I clicked on the first link (http://www.problogger.net/battling-bloggers-block/, if you’re interested), but I didn’t need to read it. Of course, I will just write about my experience of having bloggers block!
So there you have it.
Today I had bloggers block.
And that’s all she wrote.
Last week, I attended a course on the topic of ‘writing for publication’ with Trevor Day. I gained some really useful insights into the writing process and tips for becoming a more effective writer, which I’ve already started to apply to my first attempt at an academic paper. Ever the sharing type, I thought it would be rude to keep these revelations to myself. So here’s the short version – five things I learned about (academic) writing from this course:
1. Make sure your work is original and/or better than the competition. At the start of Trevor’s session, he asked us to write down five ways in which our work would be original and/ or better than the competition. When I did this, some aspects of my paper that I had seen as ‘side’ issues, to which I thought I would perhaps devote a few hundred words, turned out to actually be the most original elements of my work. Doing this activity early on set me on a better path from the start by forcing me to identify what would be attractive about my paper, to editors and to readers.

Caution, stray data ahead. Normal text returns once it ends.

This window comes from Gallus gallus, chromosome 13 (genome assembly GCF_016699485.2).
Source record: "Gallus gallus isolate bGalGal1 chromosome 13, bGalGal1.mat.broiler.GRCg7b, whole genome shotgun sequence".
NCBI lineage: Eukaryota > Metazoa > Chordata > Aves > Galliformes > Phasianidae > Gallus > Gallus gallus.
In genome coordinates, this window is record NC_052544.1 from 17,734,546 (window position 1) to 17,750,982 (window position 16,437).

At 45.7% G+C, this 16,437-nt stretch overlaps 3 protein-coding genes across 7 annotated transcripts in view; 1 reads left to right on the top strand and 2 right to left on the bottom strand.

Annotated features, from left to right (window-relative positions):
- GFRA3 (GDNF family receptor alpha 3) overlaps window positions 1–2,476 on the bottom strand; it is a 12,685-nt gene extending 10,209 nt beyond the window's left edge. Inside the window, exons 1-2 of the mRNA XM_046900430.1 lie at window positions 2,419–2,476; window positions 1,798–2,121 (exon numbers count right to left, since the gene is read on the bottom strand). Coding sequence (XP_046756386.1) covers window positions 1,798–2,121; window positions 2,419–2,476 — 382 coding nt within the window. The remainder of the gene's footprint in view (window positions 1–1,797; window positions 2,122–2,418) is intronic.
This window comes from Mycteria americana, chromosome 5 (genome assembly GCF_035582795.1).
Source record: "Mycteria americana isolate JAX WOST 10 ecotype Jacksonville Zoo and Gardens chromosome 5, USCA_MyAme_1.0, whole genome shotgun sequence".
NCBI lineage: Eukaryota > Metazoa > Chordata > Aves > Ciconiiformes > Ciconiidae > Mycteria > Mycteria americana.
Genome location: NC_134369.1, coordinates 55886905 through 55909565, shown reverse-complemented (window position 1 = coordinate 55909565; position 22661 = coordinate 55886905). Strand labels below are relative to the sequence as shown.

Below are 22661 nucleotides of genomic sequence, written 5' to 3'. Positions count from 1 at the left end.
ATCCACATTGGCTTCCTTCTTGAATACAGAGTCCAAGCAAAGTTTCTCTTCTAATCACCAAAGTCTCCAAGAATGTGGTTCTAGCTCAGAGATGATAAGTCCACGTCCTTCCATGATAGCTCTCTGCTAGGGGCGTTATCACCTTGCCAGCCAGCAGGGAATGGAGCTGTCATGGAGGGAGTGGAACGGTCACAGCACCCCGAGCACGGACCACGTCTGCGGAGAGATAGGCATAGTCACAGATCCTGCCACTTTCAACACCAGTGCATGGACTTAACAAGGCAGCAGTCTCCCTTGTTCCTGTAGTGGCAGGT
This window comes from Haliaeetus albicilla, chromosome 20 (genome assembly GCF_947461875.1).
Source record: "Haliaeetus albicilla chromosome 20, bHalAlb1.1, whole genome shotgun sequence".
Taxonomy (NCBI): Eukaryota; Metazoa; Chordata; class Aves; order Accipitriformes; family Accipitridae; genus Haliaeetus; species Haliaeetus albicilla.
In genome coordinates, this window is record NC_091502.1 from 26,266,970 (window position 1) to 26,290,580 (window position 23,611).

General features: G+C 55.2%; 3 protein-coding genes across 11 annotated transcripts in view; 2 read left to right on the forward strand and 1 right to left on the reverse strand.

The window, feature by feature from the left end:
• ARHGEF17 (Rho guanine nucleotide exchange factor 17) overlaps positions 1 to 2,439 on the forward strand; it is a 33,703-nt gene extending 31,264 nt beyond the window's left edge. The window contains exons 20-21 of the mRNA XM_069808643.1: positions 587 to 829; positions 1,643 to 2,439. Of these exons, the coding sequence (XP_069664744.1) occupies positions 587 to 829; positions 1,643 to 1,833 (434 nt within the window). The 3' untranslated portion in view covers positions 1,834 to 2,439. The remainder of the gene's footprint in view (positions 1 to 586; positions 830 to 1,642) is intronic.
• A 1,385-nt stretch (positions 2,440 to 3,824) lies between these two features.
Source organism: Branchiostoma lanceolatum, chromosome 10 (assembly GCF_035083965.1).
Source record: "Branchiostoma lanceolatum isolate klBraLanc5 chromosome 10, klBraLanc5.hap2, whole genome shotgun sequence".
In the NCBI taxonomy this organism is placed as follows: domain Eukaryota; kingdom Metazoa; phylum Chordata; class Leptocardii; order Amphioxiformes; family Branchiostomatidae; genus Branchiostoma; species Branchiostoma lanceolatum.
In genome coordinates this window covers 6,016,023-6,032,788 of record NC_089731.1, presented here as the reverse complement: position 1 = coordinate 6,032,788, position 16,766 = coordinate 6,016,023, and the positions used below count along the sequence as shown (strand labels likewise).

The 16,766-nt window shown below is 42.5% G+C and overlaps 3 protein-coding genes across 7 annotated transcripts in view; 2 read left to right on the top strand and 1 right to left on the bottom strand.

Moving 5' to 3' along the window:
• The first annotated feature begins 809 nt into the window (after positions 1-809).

2. Write in stages. Now I’m sure I knew this, or at least I should have. But somewhere along the way it got forgotten. Good writing usually happens in three stages: planning, composing and editing. Simples, huh? So why is so much of my writing a mash-up of all three? For this paper I actually sat down and wrote a proper plan. This is an iterative process – I’ve returned several times to re-work and develop plans for particular sections – but that’s a strength, not a problem. I’m now on the second stage, ‘composing’, or writing a ‘first draft’. This brings me to the next tip…